When it comes to tiling, this grout material is commonly used for floor tiles and larger wall tiles. 

Unsanded grout, on the other hand, does not contain sand particles. With its smooth texture, this type of grout is preferred for narrower tile joints. 

It is also easier to work with, making it perfect for vertical surfaces like walls and mosaic tiles with tight spacing.

How to Choose Grout Color 

Choose Grout Color

Tile Color

Start by examining the color of the tiles you’ll be installing and where it is going. 

Contrasting grout colors can enhance the visual appeal of your tile, but it can also create a cluttered look in a larger space. 

In contrast, by matching the grout to the tile color, a small space can appear more spacious.

Tile Size

Depending on the size of your tiles and the width of the grout joints, you may need to choose lighter or darker grout. 

For a cohesive look, matching the grout color to the tile color is recommended for larger tiles with narrower grout lines. 

However, a contrasting grout color can add personality to smaller tiles with wider grout lines.


What is the aesthetic you’re looking to achieve? 

If you want a clean and modern look for a bathroom, a grout color that closely matches the color of your tile will create a more uniform appearance. 

Opting for a slightly contrasting grout color can add character to your space by highlighting the individual tiles. This can be particularly useful in tiled splashbacks, bathrooms, or feature walls.

How To Match Grout Color

Fill the tile joints with grout

Selecting your grout color isn’t as simple as white or black, as when it comes to grout there are endless options for color and texture combinations depending on what you need! 

Knowing what type of grout to use will help you speed up the process of selecting the right color. Once you’re certain about the type, you’ll need to consider whether you want to:


When the grout color matches and blends with the tile, the focus shifts to the beauty of the tile rather than the lines between each piece. 

To achieve this, select a grout color that closely matches the main color of the tile.


By using different colors for the tile and grout, the eye is drawn to the overall design and layout of the tile.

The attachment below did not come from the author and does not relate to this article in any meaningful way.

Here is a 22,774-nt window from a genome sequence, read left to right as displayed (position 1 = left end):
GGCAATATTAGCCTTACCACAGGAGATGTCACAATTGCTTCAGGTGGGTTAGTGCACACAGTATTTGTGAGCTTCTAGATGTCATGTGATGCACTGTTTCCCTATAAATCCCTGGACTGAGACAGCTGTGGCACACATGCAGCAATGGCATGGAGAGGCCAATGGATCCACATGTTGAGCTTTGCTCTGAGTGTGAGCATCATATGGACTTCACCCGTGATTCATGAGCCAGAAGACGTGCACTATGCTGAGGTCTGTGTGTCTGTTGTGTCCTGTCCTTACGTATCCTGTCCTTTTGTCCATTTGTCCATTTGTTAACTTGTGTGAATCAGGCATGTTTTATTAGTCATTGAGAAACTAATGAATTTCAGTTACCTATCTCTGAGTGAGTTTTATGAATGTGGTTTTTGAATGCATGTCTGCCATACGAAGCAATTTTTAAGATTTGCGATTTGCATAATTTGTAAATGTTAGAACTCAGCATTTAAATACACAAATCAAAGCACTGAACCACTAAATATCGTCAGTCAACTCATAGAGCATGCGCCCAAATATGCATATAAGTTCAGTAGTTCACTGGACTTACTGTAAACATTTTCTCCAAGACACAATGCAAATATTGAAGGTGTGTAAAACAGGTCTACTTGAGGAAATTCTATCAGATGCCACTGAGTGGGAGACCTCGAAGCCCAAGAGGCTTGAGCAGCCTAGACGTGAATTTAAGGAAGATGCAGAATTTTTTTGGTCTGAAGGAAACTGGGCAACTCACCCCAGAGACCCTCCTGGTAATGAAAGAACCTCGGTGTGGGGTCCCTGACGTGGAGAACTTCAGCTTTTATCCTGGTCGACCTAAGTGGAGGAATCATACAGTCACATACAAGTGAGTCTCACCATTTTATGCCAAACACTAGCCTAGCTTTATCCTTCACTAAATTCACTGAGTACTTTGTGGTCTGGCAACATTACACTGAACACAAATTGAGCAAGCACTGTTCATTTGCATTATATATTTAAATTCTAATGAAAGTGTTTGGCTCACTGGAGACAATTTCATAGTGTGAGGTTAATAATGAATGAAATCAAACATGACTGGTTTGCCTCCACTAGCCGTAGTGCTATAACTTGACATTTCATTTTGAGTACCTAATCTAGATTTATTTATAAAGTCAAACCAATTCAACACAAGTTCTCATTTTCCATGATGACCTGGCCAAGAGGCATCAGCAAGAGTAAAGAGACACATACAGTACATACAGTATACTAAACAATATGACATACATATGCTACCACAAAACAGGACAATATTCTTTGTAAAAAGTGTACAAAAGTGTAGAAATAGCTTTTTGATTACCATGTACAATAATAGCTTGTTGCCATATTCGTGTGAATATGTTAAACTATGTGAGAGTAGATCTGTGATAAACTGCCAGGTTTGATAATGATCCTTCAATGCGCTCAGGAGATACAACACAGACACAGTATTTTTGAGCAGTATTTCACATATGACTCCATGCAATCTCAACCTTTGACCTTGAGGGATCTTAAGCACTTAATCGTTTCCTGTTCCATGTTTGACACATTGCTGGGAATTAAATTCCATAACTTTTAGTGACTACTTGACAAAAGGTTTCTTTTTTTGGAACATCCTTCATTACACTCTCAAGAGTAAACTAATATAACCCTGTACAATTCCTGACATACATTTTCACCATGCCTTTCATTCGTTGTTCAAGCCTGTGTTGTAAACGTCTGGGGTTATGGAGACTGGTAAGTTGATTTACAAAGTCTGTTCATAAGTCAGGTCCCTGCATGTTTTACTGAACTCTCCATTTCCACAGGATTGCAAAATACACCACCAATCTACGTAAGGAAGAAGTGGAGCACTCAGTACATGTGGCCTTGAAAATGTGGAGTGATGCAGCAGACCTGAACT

This may be the best choice with decorative patterns or if you’re looking to make a more eye-catching design statement. 


Sitting in the middle are your neutral grouts. These versatile and subtle colors come in a wide range of colors from gray to beige and are perfect for any tiling need.

This can suit a wide range of tile colors and styles, and while they are often used in commercial settings such as public bathrooms, they are also ideal in the residential home as well.


Does Epoxy Grout Have Problems?

Whilst epoxy grout is well sought after for its durable and versatile nature, it is well known to be more expensive, harder to apply, and prone to discoloration.

Does Grout Need To Be Sealed?

In short: the answer is yes. To prolong the life of your tiles, it’s crucial to use a sealer – especially in areas with high use and moisture levels. 

Additionally, it’s important to adhere to the manufacturer’s guidelines and reapply the sealer regularly.

How Long For Grout To Dry Before Sealing

As a general rule of thumb, you should wait at least 48 hrs after applying grout before you reach for the sealant.

Are grouts waterproof?

A grout’s water tightness is down to the type it is. 
While they offer some level of water resistance, concrete-based grouts are not completely waterproof. 

On the other hand, epoxy resin-based grouts are known for their high water resistance – making them a popular choice for dual-purpose applications as both a grout and a sealant.

Photo of author

Barry Gray

Hi, I’m Barry. I’ve loved woodworking and bringing things back to life for more years than I care to remember. I hope my passion for tools comes across loud and clear in everything you read here on The Tool Square.